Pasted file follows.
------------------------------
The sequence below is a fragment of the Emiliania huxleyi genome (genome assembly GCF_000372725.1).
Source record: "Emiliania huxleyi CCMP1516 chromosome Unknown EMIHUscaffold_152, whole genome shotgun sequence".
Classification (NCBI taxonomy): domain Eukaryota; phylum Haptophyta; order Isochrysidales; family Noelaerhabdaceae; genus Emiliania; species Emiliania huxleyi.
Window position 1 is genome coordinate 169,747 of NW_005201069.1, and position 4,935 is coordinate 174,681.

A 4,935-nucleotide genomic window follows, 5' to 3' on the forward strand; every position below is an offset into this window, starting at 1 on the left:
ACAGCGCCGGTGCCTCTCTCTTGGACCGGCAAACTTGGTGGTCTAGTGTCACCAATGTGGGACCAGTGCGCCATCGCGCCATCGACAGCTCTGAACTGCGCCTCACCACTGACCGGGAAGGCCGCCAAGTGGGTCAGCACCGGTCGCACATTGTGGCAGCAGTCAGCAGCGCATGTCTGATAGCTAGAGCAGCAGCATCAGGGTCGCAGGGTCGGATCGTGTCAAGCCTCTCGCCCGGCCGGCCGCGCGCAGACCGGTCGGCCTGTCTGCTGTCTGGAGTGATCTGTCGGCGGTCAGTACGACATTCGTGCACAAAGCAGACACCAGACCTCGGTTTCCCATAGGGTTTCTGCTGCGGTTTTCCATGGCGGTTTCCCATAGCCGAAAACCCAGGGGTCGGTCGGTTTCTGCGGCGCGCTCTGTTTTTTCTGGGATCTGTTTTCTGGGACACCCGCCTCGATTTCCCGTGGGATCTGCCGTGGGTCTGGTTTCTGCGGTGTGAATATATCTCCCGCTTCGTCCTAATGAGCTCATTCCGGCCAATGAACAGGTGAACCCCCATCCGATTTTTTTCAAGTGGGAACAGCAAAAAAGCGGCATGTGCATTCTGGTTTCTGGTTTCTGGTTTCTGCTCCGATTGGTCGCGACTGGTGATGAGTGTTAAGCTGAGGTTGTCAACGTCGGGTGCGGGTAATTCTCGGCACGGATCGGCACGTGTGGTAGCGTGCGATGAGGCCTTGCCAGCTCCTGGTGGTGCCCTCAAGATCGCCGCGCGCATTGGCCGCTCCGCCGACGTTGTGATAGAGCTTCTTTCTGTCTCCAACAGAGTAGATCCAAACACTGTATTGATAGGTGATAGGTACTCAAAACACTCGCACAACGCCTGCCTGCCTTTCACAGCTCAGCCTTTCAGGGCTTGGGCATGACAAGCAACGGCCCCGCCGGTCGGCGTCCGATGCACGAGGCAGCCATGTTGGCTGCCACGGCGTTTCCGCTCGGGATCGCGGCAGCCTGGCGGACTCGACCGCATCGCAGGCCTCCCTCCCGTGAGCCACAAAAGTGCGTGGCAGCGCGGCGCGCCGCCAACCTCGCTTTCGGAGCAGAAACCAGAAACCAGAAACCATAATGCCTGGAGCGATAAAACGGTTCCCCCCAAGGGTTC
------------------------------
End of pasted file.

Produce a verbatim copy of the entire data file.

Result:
The sequence below is a fragment of the Emiliania huxleyi genome (genome assembly GCF_000372725.1).
Source record: "Emiliania huxleyi CCMP1516 chromosome Unknown EMIHUscaffold_152, whole genome shotgun sequence".
Classification (NCBI taxonomy): domain Eukaryota; phylum Haptophyta; order Isochrysidales; family Noelaerhabdaceae; genus Emiliania; species Emiliania huxleyi.
Window position 1 is genome coordinate 169,747 of NW_005201069.1, and position 4,935 is coordinate 174,681.

A 4,935-nucleotide genomic window follows, 5' to 3' on the forward strand; every position below is an offset into this window, starting at 1 on the left:
ACAGCGCCGGTGCCTCTCTCTTGGACCGGCAAACTTGGTGGTCTAGTGTCACCAATGTGGGACCAGTGCGCCATCGCGCCATCGACAGCTCTGAACTGCGCCTCACCACTGACCGGGAAGGCCGCCAAGTGGGTCAGCACCGGTCGCACATTGTGGCAGCAGTCAGCAGCGCATGTCTGATAGCTAGAGCAGCAGCATCAGGGTCGCAGGGTCGGATCGTGTCAAGCCTCTCGCCCGGCCGGCCGCGCGCAGACCGGTCGGCCTGTCTGCTGTCTGGAGTGATCTGTCGGCGGTCAGTACGACATTCGTGCACAAAGCAGACACCAGACCTCGGTTTCCCATAGGGTTTCTGCTGCGGTTTTCCATGGCGGTTTCCCATAGCCGAAAACCCAGGGGTCGGTCGGTTTCTGCGGCGCGCTCTGTTTTTTCTGGGATCTGTTTTCTGGGACACCCGCCTCGATTTCCCGTGGGATCTGCCGTGGGTCTGGTTTCTGCGGTGTGAATATATCTCCCGCTTCGTCCTAATGAGCTCATTCCGGCCAATGAACAGGTGAACCCCCATCCGATTTTTTTCAAGTGGGAACAGCAAAAAAGCGGCATGTGCATTCTGGTTTCTGGTTTCTGGTTTCTGCTCCGATTGGTCGCGACTGGTGATGAGTGTTAAGCTGAGGTTGTCAACGTCGGGTGCGGGTAATTCTCGGCACGGATCGGCACGTGTGGTAGCGTGCGATGAGGCCTTGCCAGCTCCTGGTGGTGCCCTCAAGATCGCCGCGCGCATTGGCCGCTCCGCCGACGTTGTGATAGAGCTTCTTTCTGTCTCCAACAGAGTAGATCCAAACACTGTATTGATAGGTGATAGGTACTCAAAACACTCGCACAACGCCTGCCTGCCTTTCACAGCTCAGCCTTTCAGGGCTTGGGCATGACAAGCAACGGCCCCGCCGGTCGGCGTCCGATGCACGAGGCAGCCATGTTGGCTGCCACGGCGTTTCCGCTCGGGATCGCGGCAGCCTGGCGGACTCGACCGCATCGCAGGCCTCCCTCCCGTGAGCCACAAAAGTGCGTGGCAGCGCGGCGCGCCGCCAACCTCGCTTTCGGAGCAGAAACCAGAAACCAGAAACCATAATGCCTGGAGCGATAAAACGGTTCCCCCCAAGGGTTC